Institution code: H12
4 years (full-time) including a one-year work placement
Harper Adams University campus (and location of work placement)
96-112 UCAS points
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The agricultural industry is changing rapidly and in recent years advances in technology have led to an abundance of food production in the western world. This, together with changes in the support mechanisms for agriculture, has affected farm incomes, the countryside, rural communities and the public purse.
Increasingly farmers are looking to diversify their businesses and find alternative uses for rural land. There is an increasing demand for highly skilled practitioners with an understanding of the options available and the business management skills to lead on these developments.
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You will undertake placement in your third year. Placement may be undertaken in a large integrated farm business or with a farm business consultancy company. Agriculture students from a family farm wishing to undertake a farm placement are required to work at least 50 miles from their home farm and are not usually normally permitted to return to previous employers. Examples of placements have included work as a trainee accountant specializing in agricultural businesses with a chartered accountancy practice, and a placement with the farm business consultancy division of Savills. Harper Adams’ excellent graduate employment record shows how employers value the skills, contacts, knowledge and confidence students develop during placement.
All agriculture students share a common first year, studying the same modules; this allows students to change course during the first year. The first year of the course provides a general introduction to agriculture in terms of animal and crop production, underpinning biological and environmental science, an introduction to farm business management and marketing, and agricultural mechanisation. In the second year of the course you start to specialise in the area of farm business management, studying areas such as farm business management and economics, farm business operation and planning, and market and supply chain considerations, whilst continuing to study more general aspects of agriculture such as animal and crop production science, grass and forage production, and waste management. In the final year of the course the specialisation in farm business management continues, studying areas such as farm business planning and strategy, business diversification, people management and a research project focused on farm business management. In the final year you continue to study crop and animal production alongside farm business modules.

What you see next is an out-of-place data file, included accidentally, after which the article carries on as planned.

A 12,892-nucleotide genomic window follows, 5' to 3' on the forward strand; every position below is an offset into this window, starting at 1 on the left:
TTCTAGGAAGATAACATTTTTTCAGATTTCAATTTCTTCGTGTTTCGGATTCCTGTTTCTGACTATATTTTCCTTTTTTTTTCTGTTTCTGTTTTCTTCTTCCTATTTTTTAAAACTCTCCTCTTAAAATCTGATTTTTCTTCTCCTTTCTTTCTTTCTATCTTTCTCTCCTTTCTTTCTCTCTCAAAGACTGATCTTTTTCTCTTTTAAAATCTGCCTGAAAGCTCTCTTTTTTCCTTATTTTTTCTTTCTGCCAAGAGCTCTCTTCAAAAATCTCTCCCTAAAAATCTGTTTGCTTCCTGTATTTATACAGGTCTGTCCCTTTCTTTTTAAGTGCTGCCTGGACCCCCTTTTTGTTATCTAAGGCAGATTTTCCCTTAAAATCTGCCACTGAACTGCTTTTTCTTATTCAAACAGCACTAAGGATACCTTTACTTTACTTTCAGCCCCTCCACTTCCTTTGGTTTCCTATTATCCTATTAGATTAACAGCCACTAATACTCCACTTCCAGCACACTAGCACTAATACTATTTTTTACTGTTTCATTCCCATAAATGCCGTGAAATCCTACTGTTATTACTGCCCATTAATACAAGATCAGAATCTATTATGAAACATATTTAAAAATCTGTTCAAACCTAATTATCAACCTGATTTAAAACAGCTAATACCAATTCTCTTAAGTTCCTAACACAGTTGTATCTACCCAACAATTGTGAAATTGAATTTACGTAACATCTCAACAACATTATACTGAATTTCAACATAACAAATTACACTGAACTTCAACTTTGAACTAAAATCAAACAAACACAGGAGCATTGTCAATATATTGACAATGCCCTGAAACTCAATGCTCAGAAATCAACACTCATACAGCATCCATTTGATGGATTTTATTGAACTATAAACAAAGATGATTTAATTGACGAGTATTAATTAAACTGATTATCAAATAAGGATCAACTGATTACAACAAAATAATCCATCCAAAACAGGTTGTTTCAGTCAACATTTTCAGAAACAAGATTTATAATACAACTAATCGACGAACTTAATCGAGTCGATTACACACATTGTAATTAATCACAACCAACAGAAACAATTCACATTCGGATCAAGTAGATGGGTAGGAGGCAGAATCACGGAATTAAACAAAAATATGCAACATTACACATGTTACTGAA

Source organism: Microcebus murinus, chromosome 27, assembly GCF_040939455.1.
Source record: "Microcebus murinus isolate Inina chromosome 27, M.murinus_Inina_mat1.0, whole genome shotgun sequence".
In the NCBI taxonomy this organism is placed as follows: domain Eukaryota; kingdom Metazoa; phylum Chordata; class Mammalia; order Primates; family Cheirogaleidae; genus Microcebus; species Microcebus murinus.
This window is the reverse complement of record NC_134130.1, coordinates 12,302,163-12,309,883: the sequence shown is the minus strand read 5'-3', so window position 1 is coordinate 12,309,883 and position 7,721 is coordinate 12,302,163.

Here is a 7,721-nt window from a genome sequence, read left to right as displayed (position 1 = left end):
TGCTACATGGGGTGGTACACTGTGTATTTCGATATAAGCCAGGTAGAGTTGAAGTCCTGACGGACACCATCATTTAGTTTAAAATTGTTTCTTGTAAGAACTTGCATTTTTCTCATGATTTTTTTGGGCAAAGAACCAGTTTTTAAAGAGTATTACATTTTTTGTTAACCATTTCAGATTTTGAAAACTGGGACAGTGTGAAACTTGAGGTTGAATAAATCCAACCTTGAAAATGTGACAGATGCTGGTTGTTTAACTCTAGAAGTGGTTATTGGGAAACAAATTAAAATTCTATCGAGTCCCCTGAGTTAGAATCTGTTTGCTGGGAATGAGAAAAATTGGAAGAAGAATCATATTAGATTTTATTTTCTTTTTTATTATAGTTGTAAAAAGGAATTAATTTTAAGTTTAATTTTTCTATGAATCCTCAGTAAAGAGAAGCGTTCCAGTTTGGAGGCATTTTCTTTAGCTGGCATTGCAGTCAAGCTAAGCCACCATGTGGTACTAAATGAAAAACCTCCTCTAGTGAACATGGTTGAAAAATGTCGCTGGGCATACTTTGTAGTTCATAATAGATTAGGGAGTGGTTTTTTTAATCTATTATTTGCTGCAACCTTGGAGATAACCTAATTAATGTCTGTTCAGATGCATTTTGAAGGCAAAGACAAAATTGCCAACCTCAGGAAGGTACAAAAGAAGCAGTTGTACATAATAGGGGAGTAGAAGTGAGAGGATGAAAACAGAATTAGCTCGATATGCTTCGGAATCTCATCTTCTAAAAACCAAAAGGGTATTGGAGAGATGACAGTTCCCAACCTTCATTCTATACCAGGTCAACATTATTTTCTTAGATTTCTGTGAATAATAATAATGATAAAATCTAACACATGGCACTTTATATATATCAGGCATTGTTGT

The course involves a combination of lectures, tutorials and laboratory sessions, together with practical classes on the University farm designed to demonstrate principles in practice and the application of scientific, technological and business principles to commercial agricultural and food production. In addition, the University has extensive links with other agricultural and food related businesses, and external visits and outside speakers are integrated into the programme. Throughout the course students are expected to apply the skills acquired to solve real-life problems, such that on completion they are able to demonstrate both academic ability and commercial application, which is a combination highly valued by employers. The proportion of independent study increases as the course progresses, particularly in the final year where students have the opportunity to undertake a dissertation in a subject area of their choice.
Assessment is via a balance of course work and examination. Weighting varies depending on course and year of study, but weighting is typically around 65 per cent on course work and 35 per cent on examination; this allows individuals to play to their strengths if they are better at course work than examinations or vice versa. Types of assignment include appraising production systems on the University farm, whole farm case studies, laboratory based analyses and literature based reviews. Format of assignments varies and includes written reports, essays, technical notes, presentations and oral examinations. Students receive written feedback on all course work to help them improve. In addition, first year students undertake examinations in two subjects at the end of the first term to enable them to gauge how they are progressing and feedback is provided on these exams. Staff are able to provide advice and guidance on revision, and many modules include revision sessions.
This course provides consultants and business managers of the future with the diverse skills required for a career in farm business management. It is likely to be particularly attractive to students who wish to pursue a career in agricultural consultancy work (e.g. with Promar, Brown&Co or Bidwells) where an appreciation of business management techniques and the wider rural environment is important. It will also be of value to those who wish to manage farm businesses or estates.